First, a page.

There is a small cavalcade of veteran television actors that round out the show's first season (yep, a second is to air on the USA network shortly as of this writing), including Peter Gallagher (Burlesque), who plays Joan's husband (and boss) in the CIA who is trying to defend himself against a bureaucratic coup of sorts, headed by a reluctant Joan. He brings a little gravitas to the show, though he doesn't spend much time on screen. Anne Dudek plays Annie's married sister Danielle, in a role similar to what she did in Mad Men as Betty Draper's friend. A good shoulder to lean on, even if you're not completely honest with her.
However, in an era where the show's premise looks like Alias and its opening credit sequence looks a lot like NBC's Chuck, after eight hours and eleven episodes, I'm still left wondering just what it is that the show's creators want to do in Covert Affairs. If it's meant to humanize some of the agents who serve the CIA (as is said multiple times in the supplements) I understand it, but it comes off looking uneventful. And it's hard to strike a balance of humanizing the agents without being melodramatic, and that's what the show looks like. Combined with the performance of a lead who lacks charisma and (if I may be so bold) beauty, what is there to Covert Affairs? I'll stick to watching spy shows of the 2000s and enjoy them a lot more than I did this.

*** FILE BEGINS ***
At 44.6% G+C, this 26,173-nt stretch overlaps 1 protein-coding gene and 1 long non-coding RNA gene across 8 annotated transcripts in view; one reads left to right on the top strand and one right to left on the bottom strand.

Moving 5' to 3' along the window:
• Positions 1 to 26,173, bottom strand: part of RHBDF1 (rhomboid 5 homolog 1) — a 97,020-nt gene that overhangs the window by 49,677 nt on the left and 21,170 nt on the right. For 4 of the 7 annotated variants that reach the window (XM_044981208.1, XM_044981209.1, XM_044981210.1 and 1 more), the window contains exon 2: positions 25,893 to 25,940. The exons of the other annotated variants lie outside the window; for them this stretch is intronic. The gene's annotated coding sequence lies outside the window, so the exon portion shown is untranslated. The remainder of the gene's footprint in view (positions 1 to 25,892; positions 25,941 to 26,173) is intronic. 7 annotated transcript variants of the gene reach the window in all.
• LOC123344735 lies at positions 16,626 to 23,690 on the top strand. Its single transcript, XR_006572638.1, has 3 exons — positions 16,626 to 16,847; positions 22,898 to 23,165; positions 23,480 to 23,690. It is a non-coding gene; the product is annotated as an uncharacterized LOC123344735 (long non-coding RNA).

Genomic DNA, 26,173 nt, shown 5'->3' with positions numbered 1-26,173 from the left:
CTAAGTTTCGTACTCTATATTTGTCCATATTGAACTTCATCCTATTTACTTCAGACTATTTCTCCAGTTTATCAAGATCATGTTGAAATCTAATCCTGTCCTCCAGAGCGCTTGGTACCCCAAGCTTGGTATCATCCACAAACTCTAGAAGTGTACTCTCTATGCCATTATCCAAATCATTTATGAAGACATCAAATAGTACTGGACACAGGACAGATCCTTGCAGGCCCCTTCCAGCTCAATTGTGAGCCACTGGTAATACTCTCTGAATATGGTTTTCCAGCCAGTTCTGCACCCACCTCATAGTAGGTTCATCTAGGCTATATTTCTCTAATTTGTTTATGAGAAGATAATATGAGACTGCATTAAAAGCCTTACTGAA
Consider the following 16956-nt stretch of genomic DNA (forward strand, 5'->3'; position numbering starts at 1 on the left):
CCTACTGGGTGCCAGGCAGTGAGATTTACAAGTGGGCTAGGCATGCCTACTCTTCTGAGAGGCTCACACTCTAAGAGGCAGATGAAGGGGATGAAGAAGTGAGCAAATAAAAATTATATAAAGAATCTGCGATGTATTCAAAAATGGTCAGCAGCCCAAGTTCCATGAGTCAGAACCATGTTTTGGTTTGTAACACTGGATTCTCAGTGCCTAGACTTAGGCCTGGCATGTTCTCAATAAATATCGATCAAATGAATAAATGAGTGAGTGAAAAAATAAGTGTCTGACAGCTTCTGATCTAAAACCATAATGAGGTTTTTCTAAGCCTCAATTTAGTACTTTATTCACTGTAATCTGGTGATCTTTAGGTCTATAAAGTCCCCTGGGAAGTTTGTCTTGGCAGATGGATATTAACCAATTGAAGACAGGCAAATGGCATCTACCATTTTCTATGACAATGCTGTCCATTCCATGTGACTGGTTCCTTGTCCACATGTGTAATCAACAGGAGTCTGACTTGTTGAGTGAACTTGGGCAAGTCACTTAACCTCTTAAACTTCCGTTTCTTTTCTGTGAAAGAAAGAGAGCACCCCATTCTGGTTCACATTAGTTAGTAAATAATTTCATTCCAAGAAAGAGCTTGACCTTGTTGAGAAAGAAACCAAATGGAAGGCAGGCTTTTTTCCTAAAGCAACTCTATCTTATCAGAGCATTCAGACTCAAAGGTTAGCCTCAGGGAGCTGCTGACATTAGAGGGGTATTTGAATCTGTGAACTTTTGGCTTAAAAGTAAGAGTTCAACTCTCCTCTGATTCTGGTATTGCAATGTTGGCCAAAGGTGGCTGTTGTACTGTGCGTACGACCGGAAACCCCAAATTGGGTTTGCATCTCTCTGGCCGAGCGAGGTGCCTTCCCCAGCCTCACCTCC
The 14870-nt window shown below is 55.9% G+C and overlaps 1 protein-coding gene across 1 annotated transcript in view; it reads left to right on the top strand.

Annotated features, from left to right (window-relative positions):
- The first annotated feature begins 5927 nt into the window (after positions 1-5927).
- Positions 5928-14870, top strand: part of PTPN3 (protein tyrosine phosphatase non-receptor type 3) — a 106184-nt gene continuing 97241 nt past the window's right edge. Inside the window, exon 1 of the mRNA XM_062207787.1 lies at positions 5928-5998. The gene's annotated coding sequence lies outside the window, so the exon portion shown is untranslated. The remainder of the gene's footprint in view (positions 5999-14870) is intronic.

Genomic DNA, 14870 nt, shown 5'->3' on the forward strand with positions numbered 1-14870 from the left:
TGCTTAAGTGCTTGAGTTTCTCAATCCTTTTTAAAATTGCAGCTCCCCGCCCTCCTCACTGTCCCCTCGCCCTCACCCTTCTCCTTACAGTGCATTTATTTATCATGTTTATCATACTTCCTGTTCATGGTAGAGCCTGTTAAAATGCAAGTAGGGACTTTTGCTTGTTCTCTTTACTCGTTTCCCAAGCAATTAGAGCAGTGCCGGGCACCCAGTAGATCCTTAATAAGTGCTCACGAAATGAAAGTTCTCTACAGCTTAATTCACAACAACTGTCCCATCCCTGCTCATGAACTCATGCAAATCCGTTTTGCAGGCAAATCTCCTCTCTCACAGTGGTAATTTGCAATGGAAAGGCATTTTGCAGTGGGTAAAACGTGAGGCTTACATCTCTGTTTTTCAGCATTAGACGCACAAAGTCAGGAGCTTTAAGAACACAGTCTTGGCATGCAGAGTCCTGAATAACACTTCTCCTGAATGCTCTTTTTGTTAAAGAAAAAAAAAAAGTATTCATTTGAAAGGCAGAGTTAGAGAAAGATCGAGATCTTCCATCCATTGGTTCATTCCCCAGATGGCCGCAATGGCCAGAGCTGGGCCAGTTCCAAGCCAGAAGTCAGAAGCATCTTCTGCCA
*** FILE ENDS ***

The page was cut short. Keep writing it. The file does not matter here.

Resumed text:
Spread over three discs, all 11 episodes of Covert Affairs are presented in 1.78:1 anamorphic widescreen and look good, or at least look as good as they could be. Flesh tones look normal, the source material is clean and free of artifacts or dirt. The show has a tendency to blow out the whites behind the actors during a scene, sometimes this is done for purposeful effect, and other times it's because they are in front of a green screen. It's a little annoying but otherwise the show is all nice and purty on standard definition.
Dolby Digital 5.1 surround for all episodes. This sounds about as good as I expected it to be, starting early in the pilot when Annie is dodging sniper fire in a hotel room and the bullets come from all around in the front channels with some in the rear. There are even some explosions that help flush out the low-end portion of the soundtrack, though the subwoofer stays dormant for virtually all of the season. There aren't enough moments of channel panning to make this a truly effective sound option, but it is still quite strong as is.